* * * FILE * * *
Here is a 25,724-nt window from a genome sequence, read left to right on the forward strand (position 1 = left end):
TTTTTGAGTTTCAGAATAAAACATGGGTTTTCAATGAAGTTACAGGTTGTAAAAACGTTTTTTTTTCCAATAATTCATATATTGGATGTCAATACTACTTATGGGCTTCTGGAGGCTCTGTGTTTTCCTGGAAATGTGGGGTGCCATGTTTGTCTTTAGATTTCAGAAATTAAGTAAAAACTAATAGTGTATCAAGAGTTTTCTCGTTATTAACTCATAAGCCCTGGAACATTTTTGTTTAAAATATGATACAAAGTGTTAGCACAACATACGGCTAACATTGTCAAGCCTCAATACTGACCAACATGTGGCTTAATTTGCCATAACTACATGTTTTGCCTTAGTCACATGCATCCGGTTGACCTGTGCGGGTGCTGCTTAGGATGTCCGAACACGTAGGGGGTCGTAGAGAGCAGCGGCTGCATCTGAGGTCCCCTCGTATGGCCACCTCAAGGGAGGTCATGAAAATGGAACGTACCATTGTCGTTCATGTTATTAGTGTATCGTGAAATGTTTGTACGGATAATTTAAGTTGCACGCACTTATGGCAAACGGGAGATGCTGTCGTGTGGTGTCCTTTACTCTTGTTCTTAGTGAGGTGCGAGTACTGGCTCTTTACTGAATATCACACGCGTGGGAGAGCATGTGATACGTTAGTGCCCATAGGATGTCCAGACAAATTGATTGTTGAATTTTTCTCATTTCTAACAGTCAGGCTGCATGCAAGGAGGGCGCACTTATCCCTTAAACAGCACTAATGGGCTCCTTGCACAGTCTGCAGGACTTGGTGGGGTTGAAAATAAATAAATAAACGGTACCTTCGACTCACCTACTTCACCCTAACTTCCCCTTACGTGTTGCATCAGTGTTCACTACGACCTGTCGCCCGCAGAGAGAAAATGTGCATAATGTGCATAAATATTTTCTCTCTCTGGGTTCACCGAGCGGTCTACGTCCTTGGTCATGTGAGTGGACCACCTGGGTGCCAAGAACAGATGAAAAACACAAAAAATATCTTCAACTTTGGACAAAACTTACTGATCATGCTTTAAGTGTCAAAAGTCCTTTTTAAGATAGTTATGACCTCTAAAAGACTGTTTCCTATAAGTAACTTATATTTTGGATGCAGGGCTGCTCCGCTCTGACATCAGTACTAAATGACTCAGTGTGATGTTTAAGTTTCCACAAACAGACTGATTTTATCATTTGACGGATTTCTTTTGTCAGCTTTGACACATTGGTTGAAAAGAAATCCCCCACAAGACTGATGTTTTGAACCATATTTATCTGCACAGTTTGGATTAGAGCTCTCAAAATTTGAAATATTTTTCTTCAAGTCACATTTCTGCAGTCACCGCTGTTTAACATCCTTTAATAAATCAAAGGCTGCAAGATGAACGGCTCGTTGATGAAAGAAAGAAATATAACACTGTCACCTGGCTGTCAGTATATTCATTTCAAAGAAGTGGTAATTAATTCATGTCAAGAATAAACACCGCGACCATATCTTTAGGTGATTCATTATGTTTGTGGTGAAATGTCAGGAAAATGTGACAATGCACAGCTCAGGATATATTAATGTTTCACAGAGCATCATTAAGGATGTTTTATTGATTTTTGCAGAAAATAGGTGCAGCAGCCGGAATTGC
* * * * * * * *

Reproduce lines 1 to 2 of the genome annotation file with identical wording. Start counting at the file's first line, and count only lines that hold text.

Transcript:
Here is a 25,724-nt window from a genome sequence, read left to right on the forward strand (position 1 = left end):
TTTTTGAGTTTCAGAATAAAACATGGGTTTTCAATGAAGTTACAGGTTGTAAAAACGTTTTTTTTTCCAATAATTCATATATTGGATGTCAATACTACTTATGGGCTTCTGGAGGCTCTGTGTTTTCCTGGAAATGTGGGGTGCCATGTTTGTCTTTAGATTTCAGAAATTAAGTAAAAACTAATAGTGTATCAAGAGTTTTCTCGTTATTAACTCATAAGCCCTGGAACATTTTTGTTTAAAATATGATACAAAGTGTTAGCACAACATACGGCTAACATTGTCAAGCCTCAATACTGACCAACATGTGGCTTAATTTGCCATAACTACATGTTTTGCCTTAGTCACATGCATCCGGTTGACCTGTGCGGGTGCTGCTTAGGATGTCCGAACACGTAGGGGGTCGTAGAGAGCAGCGGCTGCATCTGAGGTCCCCTCGTATGGCCACCTCAAGGGAGGTCATGAAAATGGAACGTACCATTGTCGTTCATGTTATTAGTGTATCGTGAAATGTTTGTACGGATAATTTAAGTTGCACGCACTTATGGCAAACGGGAGATGCTGTCGTGTGGTGTCCTTTACTCTTGTTCTTAGTGAGGTGCGAGTACTGGCTCTTTACTGAATATCACACGCGTGGGAGAGCATGTGATACGTTAGTGCCCATAGGATGTCCAGACAAATTGATTGTTGAATTTTTCTCATTTCTAACAGTCAGGCTGCATGCAAGGAGGGCGCACTTATCCCTTAAACAGCACTAATGGGCTCCTTGCACAGTCTGCAGGACTTGGTGGGGTTGAAAATAAATAAATAAACGGTACCTTCGACTCACCTACTTCACCCTAACTTCCCCTTACGTGTTGCATCAGTGTTCACTACGACCTGTCGCCCGCAGAGAGAAAATGTGCATAATGTGCATAAATATTTTCTCTCTCTGGGTTCACCGAGCGGTCTACGTCCTTGGTCATGTGAGTGGACCACCTGGGTGCCAAGAACAGATGAAAAACACAAAAAATATCTTCAACTTTGGACAAAACTTACTGATCATGCTTTAAGTGTCAAAAGTCCTTTTTAAGATAGTTATGACCTCTAAAAGACTGTTTCCTATAAGTAACTTATATTTTGGATGCAGGGCTGCTCCGCTCTGACATCAGTACTAAATGACTCAGTGTGATGTTTAAGTTTCCACAAACAGACTGATTTTATCATTTGACGGATTTCTTTTGTCAGCTTTGACACATTGGTTGAAAAGAAATCCCCCACAAGACTGATGTTTTGAACCATATTTATCTGCACAGTTTGGATTAGAGCTCTCAAAATTTGAAATATTTTTCTTCAAGTCACATTTCTGCAGTCACCGCTGTTTAACATCCTTTAATAAATCAAAGGCTGCAAGATGAACGGCTCGTTGATGAAAGAAAGAAATATAACACTGTCACCTGGCTGTCAGTATATTCATTTCAAAGAAGTGGTAATTAATTCATGTCAAGAATAAACACCGCGACCATATCTTTAGGTGATTCATTATGTTTGTGGTGAAATGTCAGGAAAATGTGACAATGCACAGCTCAGGATATATTAATGTTTCACAGAGCATCATTAAGGATGTTTTATTGATTTTTGCAGAAAATAGGTGCAGCAGCCGGAATTGC